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Night Owl Review Top Pick
Powerful and mesmerizing, this story puts Madeline Baker square on my list of authors to watch out for. I loved how Blue Crow and Kelly's love unfolded. Tender and filled with the pathos of their circumstances, it kept me flipping frantically, desperately curious to see how their love would end and whether they would get their happily ever after.
The juxtaposition of Kelly's relationship with Lee was well-done, with Lee's personal struggles and past ghosts clearly outlined. Despite his circumstances and his original plans, Baker portrayed him as such a sympathetic character that it was almost hard to pick between him and Blue Crow.
I would have liked to have had a little more background story on Blue Crow and some explanation of how he managed to exist for that long in suspension and how Kelly could feel him. Although the story stood pretty solidly without an explanation, having that little more would have made it a much better story.
I was very sorry to see the story end, but then Blue Crow just might be my new favorite character. I can't wait to see if there's any other stories from this author.

Indian Territory, 1877

The two men glared at the Indian who stood between their freedom and a king’s ransom in gold.

The Indian was tall, his skin the color of dark bronze, his eyes as black as the bowels of hell. His voice was like slow thunder as he ordered them to get out of the cave and leave the gold behind.

Charlie McBride was willing. Life was more precious than gold. Any fool knew that.

Any fool except Denver Wilkie.

As soon as they cleared the cave, Denver drew his .44 and fired at the Indian. Denver was a crack shot and the bullet struck the redskin in the chest, just left of center. Blood oozed from the wound, spreading like crimson tears over the warrior’s buckskin shirt.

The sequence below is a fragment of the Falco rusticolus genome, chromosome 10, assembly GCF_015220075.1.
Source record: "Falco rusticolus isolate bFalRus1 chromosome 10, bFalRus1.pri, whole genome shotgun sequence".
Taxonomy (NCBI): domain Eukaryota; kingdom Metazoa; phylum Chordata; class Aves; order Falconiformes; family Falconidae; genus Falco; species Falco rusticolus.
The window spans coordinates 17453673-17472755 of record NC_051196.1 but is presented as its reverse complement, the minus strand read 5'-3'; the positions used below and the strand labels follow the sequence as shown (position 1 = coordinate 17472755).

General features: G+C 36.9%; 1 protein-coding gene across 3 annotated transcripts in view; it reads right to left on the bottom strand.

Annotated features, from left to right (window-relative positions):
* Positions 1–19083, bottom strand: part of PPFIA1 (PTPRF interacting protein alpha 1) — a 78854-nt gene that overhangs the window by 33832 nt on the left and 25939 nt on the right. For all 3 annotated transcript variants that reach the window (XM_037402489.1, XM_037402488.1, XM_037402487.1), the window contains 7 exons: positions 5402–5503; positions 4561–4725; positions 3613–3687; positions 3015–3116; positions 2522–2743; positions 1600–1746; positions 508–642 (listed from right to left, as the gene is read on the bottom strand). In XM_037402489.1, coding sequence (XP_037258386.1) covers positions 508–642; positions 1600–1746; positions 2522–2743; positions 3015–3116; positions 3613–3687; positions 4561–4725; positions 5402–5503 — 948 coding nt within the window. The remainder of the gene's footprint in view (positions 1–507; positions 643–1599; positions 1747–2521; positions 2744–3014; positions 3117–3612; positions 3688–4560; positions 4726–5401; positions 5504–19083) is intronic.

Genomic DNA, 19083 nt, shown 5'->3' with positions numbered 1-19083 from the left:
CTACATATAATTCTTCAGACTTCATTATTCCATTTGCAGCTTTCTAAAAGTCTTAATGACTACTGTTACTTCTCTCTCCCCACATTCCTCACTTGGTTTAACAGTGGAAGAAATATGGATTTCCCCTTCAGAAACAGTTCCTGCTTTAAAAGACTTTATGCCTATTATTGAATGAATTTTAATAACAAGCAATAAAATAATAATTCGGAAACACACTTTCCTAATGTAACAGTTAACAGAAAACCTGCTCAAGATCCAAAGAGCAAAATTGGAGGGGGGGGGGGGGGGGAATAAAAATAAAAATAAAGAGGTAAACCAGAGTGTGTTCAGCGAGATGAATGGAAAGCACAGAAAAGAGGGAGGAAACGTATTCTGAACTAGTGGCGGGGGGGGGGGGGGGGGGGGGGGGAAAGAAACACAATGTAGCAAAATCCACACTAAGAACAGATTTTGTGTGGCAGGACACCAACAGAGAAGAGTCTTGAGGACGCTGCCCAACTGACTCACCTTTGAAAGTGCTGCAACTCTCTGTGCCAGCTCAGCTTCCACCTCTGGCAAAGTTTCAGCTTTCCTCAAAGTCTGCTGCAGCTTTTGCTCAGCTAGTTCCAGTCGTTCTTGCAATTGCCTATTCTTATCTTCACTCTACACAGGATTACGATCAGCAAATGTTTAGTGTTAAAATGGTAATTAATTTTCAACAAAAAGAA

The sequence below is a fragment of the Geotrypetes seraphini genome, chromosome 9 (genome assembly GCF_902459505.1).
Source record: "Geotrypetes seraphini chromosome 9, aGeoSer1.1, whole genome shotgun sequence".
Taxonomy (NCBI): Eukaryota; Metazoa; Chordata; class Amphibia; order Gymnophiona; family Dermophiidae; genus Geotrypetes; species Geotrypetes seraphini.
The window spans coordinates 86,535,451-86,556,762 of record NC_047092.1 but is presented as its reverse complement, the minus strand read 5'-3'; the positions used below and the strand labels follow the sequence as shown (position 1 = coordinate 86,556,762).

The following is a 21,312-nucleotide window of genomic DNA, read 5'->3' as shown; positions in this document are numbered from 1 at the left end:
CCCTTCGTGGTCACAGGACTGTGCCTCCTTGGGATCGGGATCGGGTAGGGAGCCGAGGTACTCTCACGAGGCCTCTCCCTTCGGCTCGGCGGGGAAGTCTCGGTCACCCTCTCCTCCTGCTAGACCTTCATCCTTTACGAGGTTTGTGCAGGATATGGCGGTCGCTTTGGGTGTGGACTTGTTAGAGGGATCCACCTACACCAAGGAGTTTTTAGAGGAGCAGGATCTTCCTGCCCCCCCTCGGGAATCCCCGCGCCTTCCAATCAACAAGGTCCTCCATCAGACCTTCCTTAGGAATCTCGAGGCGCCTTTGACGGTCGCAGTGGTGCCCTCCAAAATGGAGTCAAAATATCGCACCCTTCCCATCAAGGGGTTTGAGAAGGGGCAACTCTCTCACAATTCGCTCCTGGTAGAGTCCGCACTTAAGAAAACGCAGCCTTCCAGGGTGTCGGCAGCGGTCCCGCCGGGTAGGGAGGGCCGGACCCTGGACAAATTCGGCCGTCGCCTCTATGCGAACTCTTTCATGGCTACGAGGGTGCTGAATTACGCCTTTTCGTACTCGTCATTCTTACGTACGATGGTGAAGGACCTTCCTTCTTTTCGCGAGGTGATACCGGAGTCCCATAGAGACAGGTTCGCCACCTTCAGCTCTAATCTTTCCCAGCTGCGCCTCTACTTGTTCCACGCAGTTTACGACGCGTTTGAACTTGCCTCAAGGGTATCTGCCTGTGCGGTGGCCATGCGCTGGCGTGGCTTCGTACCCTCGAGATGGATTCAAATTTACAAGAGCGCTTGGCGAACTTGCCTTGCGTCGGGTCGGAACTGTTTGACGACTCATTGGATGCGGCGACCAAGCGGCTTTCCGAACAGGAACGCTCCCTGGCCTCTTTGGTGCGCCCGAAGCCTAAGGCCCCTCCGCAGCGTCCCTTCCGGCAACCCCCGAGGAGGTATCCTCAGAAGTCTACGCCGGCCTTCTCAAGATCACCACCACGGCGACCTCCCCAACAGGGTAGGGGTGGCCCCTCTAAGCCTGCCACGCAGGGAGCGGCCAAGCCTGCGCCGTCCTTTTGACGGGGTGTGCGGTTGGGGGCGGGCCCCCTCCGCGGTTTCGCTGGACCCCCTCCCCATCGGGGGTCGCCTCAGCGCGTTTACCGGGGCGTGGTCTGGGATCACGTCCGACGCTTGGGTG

The Indian fired back. His first bullet struck Denver in the throat, unleashing a fountain of blood.

The second smashed into Charlie McBride’s shoulder. He staggered backward, tripped over a rock and landed on his rump, hard. More frightened than he’d ever been in his life, Charlie stared up at the Indian, certain he was about to be given a one-way ticket to hell.

For a moment, the two men stared at each other and Charlie felt as if the warrior were probing deep into his soul, prying into the innermost secrets and desires of his heart.

And then the warrior lowered his rifle. “Take only…what you need,” he said at last. “If you take…one nugget more…my spirit will haunt you…for as long as you live.”

His mouth as dry as the dust of Arizona, Charlie McBride could only nod.

“My body…” The Indian was swaying on his feet now. “Do not leave it…out here…”

Charlie nodded again. “I’ll bury you,” he said. “You have my word on it.”

“Inside the cave,” the warrior said, his voice growing faint. “Swear it…”

“I promise,” Charlie said, but the Indian was past hearing.

Slowly, the life faded from the warrior’s eyes, the strength left his legs and he fell slowly, gracefully to the ground.

Although he was growing a little light-headed from the blood he’d lost, Charlie McBride kept his promise. He jammed his neckerchief over the wound in his shoulder to stop the bleeding, then wrapped the dead warrior in Denver’s faded Hudson’s Bay blanket and left the Indian’s body on a natural shelf deep in the bowels of the cave, across from the treasure he had died to protect.

Then, his saddlebags filled with a fortune in gold, Charlie McBride rode away from the mountain.

His first stop was the land office, where he bought two hundred acres of land, including the Indian’s mountain, even though he knew he’d never set foot in that cave again.

* * * * *
Originally published in a Leisure Anthology titled Enchanted Crossings